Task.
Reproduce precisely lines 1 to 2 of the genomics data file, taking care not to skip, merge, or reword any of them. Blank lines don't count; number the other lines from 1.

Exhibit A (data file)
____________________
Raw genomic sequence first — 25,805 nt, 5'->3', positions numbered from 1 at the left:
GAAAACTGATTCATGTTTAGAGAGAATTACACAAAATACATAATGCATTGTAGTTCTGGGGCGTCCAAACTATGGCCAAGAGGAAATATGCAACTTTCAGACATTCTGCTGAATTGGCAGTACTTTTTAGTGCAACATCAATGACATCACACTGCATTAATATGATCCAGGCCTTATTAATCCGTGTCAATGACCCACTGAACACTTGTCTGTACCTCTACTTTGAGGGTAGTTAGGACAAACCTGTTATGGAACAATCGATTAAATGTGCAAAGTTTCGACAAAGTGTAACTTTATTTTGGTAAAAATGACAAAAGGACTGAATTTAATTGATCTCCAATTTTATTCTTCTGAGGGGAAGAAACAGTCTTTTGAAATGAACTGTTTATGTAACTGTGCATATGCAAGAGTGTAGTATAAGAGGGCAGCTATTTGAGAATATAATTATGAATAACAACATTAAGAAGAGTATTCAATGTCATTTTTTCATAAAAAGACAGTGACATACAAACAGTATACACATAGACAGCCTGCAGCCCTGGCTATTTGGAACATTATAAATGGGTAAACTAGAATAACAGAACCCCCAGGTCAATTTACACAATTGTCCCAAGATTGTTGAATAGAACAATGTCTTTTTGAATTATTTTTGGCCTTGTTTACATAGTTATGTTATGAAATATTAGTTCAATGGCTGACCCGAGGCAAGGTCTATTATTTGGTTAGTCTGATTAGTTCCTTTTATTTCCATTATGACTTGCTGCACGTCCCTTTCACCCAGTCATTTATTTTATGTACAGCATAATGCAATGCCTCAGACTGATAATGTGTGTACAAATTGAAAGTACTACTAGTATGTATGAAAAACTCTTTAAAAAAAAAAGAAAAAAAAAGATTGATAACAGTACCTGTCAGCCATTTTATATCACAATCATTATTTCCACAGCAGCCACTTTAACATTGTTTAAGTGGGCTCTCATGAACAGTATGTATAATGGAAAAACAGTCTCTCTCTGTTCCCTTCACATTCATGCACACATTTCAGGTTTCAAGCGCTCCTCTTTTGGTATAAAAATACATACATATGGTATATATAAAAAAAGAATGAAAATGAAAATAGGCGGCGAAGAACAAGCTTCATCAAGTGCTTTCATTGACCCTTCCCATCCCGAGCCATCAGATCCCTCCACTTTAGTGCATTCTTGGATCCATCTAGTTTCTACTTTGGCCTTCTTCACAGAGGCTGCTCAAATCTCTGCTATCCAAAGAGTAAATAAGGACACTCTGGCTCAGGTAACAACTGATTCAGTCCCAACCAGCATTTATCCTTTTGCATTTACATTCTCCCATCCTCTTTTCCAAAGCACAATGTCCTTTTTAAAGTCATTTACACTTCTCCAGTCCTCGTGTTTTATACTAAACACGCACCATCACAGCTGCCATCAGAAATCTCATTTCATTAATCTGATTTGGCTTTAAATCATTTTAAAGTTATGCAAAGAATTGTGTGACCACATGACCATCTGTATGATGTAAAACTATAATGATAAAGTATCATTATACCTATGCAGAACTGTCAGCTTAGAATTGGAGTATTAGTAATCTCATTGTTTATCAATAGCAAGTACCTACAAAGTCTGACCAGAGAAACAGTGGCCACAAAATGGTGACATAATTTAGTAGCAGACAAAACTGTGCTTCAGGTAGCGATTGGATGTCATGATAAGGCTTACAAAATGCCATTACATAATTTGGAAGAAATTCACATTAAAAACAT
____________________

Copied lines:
Raw genomic sequence first — 25,805 nt, 5'->3', positions numbered from 1 at the left:
GAAAACTGATTCATGTTTAGAGAGAATTACACAAAATACATAATGCATTGTAGTTCTGGGGCGTCCAAACTATGGCCAAGAGGAAATATGCAACTTTCAGACATTCTGCTGAATTGGCAGTACTTTTTAGTGCAACATCAATGACATCACACTGCATTAATATGATCCAGGCCTTATTAATCCGTGTCAATGACCCACTGAACACTTGTCTGTACCTCTACTTTGAGGGTAGTTAGGACAAACCTGTTATGGAACAATCGATTAAATGTGCAAAGTTTCGACAAAGTGTAACTTTATTTTGGTAAAAATGACAAAAGGACTGAATTTAATTGATCTCCAATTTTATTCTTCTGAGGGGAAGAAACAGTCTTTTGAAATGAACTGTTTATGTAACTGTGCATATGCAAGAGTGTAGTATAAGAGGGCAGCTATTTGAGAATATAATTATGAATAACAACATTAAGAAGAGTATTCAATGTCATTTTTTCATAAAAAGACAGTGACATACAAACAGTATACACATAGACAGCCTGCAGCCCTGGCTATTTGGAACATTATAAATGGGTAAACTAGAATAACAGAACCCCCAGGTCAATTTACACAATTGTCCCAAGATTGTTGAATAGAACAATGTCTTTTTGAATTATTTTTGGCCTTGTTTACATAGTTATGTTATGAAATATTAGTTCAATGGCTGACCCGAGGCAAGGTCTATTATTTGGTTAGTCTGATTAGTTCCTTTTATTTCCATTATGACTTGCTGCACGTCCCTTTCACCCAGTCATTTATTTTATGTACAGCATAATGCAATGCCTCAGACTGATAATGTGTGTACAAATTGAAAGTACTACTAGTATGTATGAAAAACTCTTTAAAAAAAAAAGAAAAAAAAAGATTGATAACAGTACCTGTCAGCCATTTTATATCACAATCATTATTTCCACAGCAGCCACTTTAACATTGTTTAAGTGGGCTCTCATGAACAGTATGTATAATGGAAAAACAGTCTCTCTCTGTTCCCTTCACATTCATGCACACATTTCAGGTTTCAAGCGCTCCTCTTTTGGTATAAAAATACATACATATGGTATATATAAAAAAAGAATGAAAATGAAAATAGGCGGCGAAGAACAAGCTTCATCAAGTGCTTTCATTGACCCTTCCCATCCCGAGCCATCAGATCCCTCCACTTTAGTGCATTCTTGGATCCATCTAGTTTCTACTTTGGCCTTCTTCACAGAGGCTGCTCAAATCTCTGCTATCCAAAGAGTAAATAAGGACACTCTGGCTCAGGTAACAACTGATTCAGTCCCAACCAGCATTTATCCTTTTGCATTTACATTCTCCCATCCTCTTTTCCAAAGCACAATGTCCTTTTTAAAGTCATTTACACTTCTCCAGTCCTCGTGTTTTATACTAAACACGCACCATCACAGCTGCCATCAGAAATCTCATTTCATTAATCTGATTTGGCTTTAAATCATTTTAAAGTTATGCAAAGAATTGTGTGACCACATGACCATCTGTATGATGTAAAACTATAATGATAAAGTATCATTATACCTATGCAGAACTGTCAGCTTAGAATTGGAGTATTAGTAATCTCATTGTTTATCAATAGCAAGTACCTACAAAGTCTGACCAGAGAAACAGTGGCCACAAAATGGTGACATAATTTAGTAGCAGACAAAACTGTGCTTCAGGTAGCGATTGGATGTCATGATAAGGCTTACAAAATGCCATTACATAATTTGGAAGAAATTCACATTAAAAACAT